Re: [pkix] Managing Long-Lived CA certs

"Dr. Pala" <> Thu, 20 July 2017 15:35 UTC

Return-Path: <>
Received: from localhost (localhost []) by (Postfix) with ESMTP id DC414128BC8 for <>; Thu, 20 Jul 2017 08:35:31 -0700 (PDT)
X-Virus-Scanned: amavisd-new at
X-Spam-Flag: NO
X-Spam-Score: -1.89
X-Spam-Status: No, score=-1.89 tagged_above=-999 required=5 tests=[BAYES_00=-1.9, HTML_MESSAGE=0.001, SPF_PASS=-0.001, T_HK_NAME_DR=0.01] autolearn=ham autolearn_force=no
Received: from ([]) by localhost ( []) (amavisd-new, port 10024) with ESMTP id YorBEXFbuHuf for <>; Thu, 20 Jul 2017 08:35:30 -0700 (PDT)
Received: from ( []) by (Postfix) with ESMTP id EBA781252BA for <>; Thu, 20 Jul 2017 08:35:29 -0700 (PDT)
Received: from ( []) (using TLSv1.2 with cipher ECDHE-RSA-AES128-GCM-SHA256 (128/128 bits)) (No client certificate requested) by (Postfix) with ESMTPSA id 2CB913740F3C for <>; Thu, 20 Jul 2017 11:35:28 -0400 (EDT)
References: <> <001501d2ff0e$00eddfa0$02c99ee0$> <> <> <003d01d2ffdd$35d67c70$a1837550$> <> <> <>
From: "Dr. Pala" <>
Message-ID: <>
Date: Thu, 20 Jul 2017 17:35:27 +0200
User-Agent: Mozilla/5.0 (Macintosh; Intel Mac OS X 10.12; rv:52.0) Gecko/20100101 Thunderbird/52.2.1
MIME-Version: 1.0
In-Reply-To: <>
Content-Type: multipart/alternative; boundary="------------655D833E2AE4AC7E5E49668F"
Content-Language: en-US
Archived-At: <>
Subject: Re: [pkix] Managing Long-Lived CA certs
X-Mailman-Version: 2.1.22
Precedence: list
List-Id: PKIX Working Group <>
List-Unsubscribe: <>, <>
List-Archive: <>
List-Post: <>
List-Help: <>
List-Subscribe: <>, <>
X-List-Received-Date: Thu, 20 Jul 2017 15:35:32 -0000

Hi Denis,

replies inline...

On 7/19/17 10:30 PM, Denis wrote:
> Max,
> Just my 1 cent ... since you said you would be interested to hear 
> opinions.
> PKI is still very useful and used for servers, but it is no more 
> adequate to be used for user authentication over the net.
Although I do disagree with you about this, I am not referring to this 
case specifically.
> Initially, privacy was not considered, but now it is. Using PKC for 
> users or clients allows to link user accounts between servers
> whereas it is not the case with FIDO which has been built using 
> "privacy by design" principles. What we need today for human users
> is no more only security but *both privacy and security* (where 
> privacy comes first).
As I said, I am not really aiming at providing privacy but trying to (a) 
improve the revocation support in PKIs (the most pressing issue) and (b) 
provide a support system that would help applications to more easily 
make use of Public Key technologies (in my mind the target is not 
exclusively X509 PKIs, but that's just my personal thoughts).

> Coming back to your original proposal, I quote your text below:
>     What I am thinking about would be adding an extension that says:
>     "This CA can issue certificates from up to 5 years from the
>     validFrom,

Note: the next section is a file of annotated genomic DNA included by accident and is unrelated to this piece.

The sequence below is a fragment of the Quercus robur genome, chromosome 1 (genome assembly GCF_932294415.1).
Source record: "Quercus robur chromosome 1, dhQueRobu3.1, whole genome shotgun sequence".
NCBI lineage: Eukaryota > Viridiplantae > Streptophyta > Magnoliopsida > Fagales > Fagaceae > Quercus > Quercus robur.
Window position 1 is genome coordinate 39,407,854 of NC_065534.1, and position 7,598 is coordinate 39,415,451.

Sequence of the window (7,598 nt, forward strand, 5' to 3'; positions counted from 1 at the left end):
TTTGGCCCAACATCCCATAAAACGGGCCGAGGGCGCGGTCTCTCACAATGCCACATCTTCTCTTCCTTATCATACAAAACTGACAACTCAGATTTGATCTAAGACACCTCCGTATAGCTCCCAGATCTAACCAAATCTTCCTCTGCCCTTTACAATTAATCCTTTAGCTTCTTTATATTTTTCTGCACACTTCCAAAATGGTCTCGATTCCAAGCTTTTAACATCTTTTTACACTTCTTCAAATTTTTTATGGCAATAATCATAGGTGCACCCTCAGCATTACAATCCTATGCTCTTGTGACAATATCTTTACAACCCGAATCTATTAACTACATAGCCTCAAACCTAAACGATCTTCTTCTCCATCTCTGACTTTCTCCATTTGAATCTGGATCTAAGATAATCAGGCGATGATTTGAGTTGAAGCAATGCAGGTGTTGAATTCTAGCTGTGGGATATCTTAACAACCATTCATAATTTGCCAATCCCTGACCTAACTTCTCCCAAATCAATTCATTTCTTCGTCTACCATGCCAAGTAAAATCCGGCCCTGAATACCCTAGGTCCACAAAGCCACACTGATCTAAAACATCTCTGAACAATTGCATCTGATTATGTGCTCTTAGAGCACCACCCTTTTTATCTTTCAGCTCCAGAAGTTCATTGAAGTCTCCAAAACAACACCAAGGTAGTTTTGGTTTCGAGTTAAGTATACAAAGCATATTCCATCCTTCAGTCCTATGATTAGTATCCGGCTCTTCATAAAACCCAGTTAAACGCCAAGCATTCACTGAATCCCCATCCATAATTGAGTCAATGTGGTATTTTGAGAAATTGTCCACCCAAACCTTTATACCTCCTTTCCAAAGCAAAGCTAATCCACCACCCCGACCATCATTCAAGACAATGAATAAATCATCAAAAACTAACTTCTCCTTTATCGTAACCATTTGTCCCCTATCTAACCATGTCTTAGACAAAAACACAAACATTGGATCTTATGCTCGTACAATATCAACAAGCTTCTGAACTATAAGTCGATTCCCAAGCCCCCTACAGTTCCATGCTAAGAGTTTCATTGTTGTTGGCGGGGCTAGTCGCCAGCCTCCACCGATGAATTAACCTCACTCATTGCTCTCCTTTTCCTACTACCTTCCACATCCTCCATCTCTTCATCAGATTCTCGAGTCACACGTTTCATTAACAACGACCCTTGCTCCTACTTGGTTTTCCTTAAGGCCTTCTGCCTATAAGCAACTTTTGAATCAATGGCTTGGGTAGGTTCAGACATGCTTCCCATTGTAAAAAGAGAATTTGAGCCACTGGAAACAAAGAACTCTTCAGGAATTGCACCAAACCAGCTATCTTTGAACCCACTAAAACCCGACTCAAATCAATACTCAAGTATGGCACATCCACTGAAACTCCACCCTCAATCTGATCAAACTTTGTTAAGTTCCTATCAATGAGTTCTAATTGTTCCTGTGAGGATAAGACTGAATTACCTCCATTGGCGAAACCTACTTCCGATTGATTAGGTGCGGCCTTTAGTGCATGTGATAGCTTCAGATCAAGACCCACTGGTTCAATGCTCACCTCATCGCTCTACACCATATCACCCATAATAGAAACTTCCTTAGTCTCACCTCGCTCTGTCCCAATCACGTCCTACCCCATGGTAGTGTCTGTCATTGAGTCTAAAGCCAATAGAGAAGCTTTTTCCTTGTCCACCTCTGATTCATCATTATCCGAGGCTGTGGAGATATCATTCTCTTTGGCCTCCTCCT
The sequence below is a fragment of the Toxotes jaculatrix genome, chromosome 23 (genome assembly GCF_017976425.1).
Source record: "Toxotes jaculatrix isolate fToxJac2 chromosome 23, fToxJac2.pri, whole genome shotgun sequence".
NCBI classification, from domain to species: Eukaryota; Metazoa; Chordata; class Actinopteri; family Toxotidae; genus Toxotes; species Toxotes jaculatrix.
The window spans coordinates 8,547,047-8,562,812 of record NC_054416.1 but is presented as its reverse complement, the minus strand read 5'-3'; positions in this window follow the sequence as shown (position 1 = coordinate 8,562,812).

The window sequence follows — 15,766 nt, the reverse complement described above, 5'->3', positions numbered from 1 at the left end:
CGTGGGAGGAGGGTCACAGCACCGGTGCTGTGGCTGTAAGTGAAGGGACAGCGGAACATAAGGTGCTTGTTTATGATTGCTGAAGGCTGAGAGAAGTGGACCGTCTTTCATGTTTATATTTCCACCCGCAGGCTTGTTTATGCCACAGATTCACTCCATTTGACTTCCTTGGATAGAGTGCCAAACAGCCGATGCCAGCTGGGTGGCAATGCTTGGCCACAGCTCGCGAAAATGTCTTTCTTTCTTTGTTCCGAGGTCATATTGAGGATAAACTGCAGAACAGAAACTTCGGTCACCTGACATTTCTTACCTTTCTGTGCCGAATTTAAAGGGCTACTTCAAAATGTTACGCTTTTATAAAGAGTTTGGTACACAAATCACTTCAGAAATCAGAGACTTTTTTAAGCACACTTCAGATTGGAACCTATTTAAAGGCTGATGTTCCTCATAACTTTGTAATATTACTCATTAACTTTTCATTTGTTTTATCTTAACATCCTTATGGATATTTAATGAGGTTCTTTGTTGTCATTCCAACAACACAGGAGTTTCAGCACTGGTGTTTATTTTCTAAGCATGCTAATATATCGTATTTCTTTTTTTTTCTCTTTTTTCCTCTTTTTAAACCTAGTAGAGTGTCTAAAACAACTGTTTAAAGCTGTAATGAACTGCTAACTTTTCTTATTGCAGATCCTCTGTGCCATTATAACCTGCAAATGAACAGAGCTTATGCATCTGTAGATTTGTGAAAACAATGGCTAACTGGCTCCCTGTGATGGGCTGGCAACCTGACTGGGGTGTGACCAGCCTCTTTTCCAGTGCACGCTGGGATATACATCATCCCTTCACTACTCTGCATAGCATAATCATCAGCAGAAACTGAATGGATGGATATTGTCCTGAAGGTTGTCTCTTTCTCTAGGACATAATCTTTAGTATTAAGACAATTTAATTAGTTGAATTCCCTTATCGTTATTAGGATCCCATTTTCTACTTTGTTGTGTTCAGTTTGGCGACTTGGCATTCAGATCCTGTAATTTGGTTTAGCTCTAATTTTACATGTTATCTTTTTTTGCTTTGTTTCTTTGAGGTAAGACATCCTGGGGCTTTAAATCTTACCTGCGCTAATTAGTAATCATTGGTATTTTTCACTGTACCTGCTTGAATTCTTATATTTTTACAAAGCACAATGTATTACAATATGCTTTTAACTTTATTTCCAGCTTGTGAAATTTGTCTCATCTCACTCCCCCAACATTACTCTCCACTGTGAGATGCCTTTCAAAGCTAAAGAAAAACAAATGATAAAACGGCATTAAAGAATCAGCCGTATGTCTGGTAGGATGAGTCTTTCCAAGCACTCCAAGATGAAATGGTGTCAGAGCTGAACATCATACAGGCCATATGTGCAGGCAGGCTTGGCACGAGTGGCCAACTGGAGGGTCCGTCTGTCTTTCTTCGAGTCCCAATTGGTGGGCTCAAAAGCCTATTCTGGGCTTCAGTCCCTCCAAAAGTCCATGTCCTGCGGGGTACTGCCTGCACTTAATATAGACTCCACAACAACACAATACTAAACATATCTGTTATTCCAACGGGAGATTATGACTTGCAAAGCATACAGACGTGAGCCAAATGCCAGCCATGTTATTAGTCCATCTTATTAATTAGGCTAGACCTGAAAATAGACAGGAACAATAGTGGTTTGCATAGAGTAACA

>     after this, just use it to provide revocation information". This
>     might provide some protection in case the CA key is compromised after
>     the initial 5 years of validity (e.g., certificates issued after
>     that date shall be rejected).
> The way you present the case violates one the fundamentals of PKI: A 
> certificate contains necessarily a validity period defined by:
> Validity ::= SEQUENCE {
> notBeforeTime,
> notAfterTime }
> A CA is not required to handle revocation, once the certificate has 
> expired.
You are totally correct, however the simple proposal is not about 
changing the validity of a certificate, but limit a scope in the key 
usage for a CA cert in particular (but actually could be extended, if 
needed, to EE certs and particular key usages).

> However, before that sentence you wrote:
>     Until we have a supported mechanism for reprovisioning devices
>     (...), one possible solution for limiting the exposure of the
>     private key
>     would be to have a scoped certificate issuance period.
> Hence you have identified the solution: work on a mechanism for 
> reprovisioning devices.
We are working on this. However, updating in-field devices might not be 
an option. An additional mechanism that addresses today's solution (not 
mutually exclusive like you seem to imply) is something that, I think, 
should be considered.
> RFC 2510 that was issued in the last century (March 1999) contains a 
> description on how to perform a root key change.
> See  section "2.4 Root CA key update". This might possibly help to 
> solve your problem.
Denis, I do not understand the reference. We are not talking about 
updating Root Keys here (4210 and 6712 update the reference). 
Cross-Certification between the old and new infrastructures, the use of 
bridge CAs, the publication of the cross-certificate pair are all 
options there, but they are not relevant to the problem at hand.

Can you please elaborate about how the Root CA rekeying is related to 
what I am tackling ?

Thanks for your replies, I do appreciate the conversation - especially 
coming from people with your experience and your current affiliation (I 
love different points of view!).